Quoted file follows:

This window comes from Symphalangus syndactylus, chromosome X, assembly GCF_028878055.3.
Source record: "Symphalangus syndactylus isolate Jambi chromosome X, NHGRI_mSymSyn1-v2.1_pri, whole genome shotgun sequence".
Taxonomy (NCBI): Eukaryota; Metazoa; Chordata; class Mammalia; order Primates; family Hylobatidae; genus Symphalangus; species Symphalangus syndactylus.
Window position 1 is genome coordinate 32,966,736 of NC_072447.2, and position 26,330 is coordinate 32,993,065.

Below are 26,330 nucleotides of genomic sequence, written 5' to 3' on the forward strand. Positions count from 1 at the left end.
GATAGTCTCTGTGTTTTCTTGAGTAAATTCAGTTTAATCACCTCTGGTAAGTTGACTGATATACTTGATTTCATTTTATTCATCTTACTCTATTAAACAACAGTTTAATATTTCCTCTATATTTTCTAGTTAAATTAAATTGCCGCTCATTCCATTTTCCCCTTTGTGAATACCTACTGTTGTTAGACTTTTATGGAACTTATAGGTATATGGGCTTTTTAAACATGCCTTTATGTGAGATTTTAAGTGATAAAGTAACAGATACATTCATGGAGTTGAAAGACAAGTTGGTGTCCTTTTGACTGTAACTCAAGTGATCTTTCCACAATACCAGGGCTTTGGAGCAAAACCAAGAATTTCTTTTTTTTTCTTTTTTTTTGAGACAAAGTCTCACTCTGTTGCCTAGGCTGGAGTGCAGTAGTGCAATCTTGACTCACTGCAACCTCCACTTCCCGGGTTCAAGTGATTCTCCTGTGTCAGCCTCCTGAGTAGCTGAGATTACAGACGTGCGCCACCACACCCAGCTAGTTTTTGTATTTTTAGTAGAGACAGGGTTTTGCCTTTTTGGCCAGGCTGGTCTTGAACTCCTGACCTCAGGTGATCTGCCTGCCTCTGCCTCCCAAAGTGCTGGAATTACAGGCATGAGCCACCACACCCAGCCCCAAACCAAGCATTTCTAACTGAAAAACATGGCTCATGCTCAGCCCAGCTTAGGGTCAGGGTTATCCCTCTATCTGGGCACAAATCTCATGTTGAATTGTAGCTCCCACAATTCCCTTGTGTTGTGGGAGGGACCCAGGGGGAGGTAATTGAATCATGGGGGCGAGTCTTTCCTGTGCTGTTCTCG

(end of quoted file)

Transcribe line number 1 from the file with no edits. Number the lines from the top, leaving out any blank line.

This window comes from Symphalangus syndactylus, chromosome X, assembly GCF_028878055.3.